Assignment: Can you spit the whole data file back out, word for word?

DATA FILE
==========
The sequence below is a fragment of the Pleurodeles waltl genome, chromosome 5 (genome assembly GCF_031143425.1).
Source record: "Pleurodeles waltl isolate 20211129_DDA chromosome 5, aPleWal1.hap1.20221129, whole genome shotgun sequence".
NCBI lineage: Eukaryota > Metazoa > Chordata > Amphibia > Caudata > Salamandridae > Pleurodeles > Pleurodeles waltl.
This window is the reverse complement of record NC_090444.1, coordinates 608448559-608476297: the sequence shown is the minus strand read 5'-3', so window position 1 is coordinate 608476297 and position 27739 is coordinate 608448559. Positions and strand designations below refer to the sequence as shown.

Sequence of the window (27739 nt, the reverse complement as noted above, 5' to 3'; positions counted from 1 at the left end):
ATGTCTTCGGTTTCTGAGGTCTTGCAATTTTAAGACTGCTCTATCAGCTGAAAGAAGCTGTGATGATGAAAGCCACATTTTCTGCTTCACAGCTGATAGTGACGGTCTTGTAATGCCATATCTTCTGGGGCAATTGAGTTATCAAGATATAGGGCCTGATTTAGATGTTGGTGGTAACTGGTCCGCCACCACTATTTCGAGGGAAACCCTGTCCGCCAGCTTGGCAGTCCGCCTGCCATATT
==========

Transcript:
The sequence below is a fragment of the Pleurodeles waltl genome, chromosome 5 (genome assembly GCF_031143425.1).
Source record: "Pleurodeles waltl isolate 20211129_DDA chromosome 5, aPleWal1.hap1.20221129, whole genome shotgun sequence".
NCBI lineage: Eukaryota > Metazoa > Chordata > Amphibia > Caudata > Salamandridae > Pleurodeles > Pleurodeles waltl.
This window is the reverse complement of record NC_090444.1, coordinates 608448559-608476297: the sequence shown is the minus strand read 5'-3', so window position 1 is coordinate 608476297 and position 27739 is coordinate 608448559. Positions and strand designations below refer to the sequence as shown.

Sequence of the window (27739 nt, the reverse complement as noted above, 5' to 3'; positions counted from 1 at the left end):
ATGTCTTCGGTTTCTGAGGTCTTGCAATTTTAAGACTGCTCTATCAGCTGAAAGAAGCTGTGATGATGAAAGCCACATTTTCTGCTTCACAGCTGATAGTGACGGTCTTGTAATGCCATATCTTCTGGGGCAATTGAGTTATCAAGATATAGGGCCTGATTTAGATGTTGGTGGTAACTGGTCCGCCACCACTATTTCGAGGGAAACCCTGTCCGCCAGCTTGGCAGTCCGCCTGCCATATT